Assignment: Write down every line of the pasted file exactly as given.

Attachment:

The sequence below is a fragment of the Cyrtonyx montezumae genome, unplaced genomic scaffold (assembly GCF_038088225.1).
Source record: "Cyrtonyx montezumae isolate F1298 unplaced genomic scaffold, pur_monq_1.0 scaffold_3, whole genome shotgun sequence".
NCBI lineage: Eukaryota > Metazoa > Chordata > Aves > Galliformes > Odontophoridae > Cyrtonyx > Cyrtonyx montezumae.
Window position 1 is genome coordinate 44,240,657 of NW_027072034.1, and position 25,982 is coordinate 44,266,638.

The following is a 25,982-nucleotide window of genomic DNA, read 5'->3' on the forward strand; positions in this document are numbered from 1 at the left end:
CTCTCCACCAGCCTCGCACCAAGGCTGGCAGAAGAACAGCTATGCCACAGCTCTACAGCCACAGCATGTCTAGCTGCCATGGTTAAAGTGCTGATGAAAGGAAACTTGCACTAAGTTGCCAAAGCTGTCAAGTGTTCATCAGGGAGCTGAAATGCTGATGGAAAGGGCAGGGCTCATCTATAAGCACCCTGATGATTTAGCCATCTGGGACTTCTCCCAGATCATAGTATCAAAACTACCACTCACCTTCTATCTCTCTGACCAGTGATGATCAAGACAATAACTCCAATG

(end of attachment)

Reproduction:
The sequence below is a fragment of the Cyrtonyx montezumae genome, unplaced genomic scaffold (assembly GCF_038088225.1).
Source record: "Cyrtonyx montezumae isolate F1298 unplaced genomic scaffold, pur_monq_1.0 scaffold_3, whole genome shotgun sequence".
NCBI lineage: Eukaryota > Metazoa > Chordata > Aves > Galliformes > Odontophoridae > Cyrtonyx > Cyrtonyx montezumae.
Window position 1 is genome coordinate 44,240,657 of NW_027072034.1, and position 25,982 is coordinate 44,266,638.

The following is a 25,982-nucleotide window of genomic DNA, read 5'->3' on the forward strand; positions in this document are numbered from 1 at the left end:
CTCTCCACCAGCCTCGCACCAAGGCTGGCAGAAGAACAGCTATGCCACAGCTCTACAGCCACAGCATGTCTAGCTGCCATGGTTAAAGTGCTGATGAAAGGAAACTTGCACTAAGTTGCCAAAGCTGTCAAGTGTTCATCAGGGAGCTGAAATGCTGATGGAAAGGGCAGGGCTCATCTATAAGCACCCTGATGATTTAGCCATCTGGGACTTCTCCCAGATCATAGTATCAAAACTACCACTCACCTTCTATCTCTCTGACCAGTGATGATCAAGACAATAACTCCAATG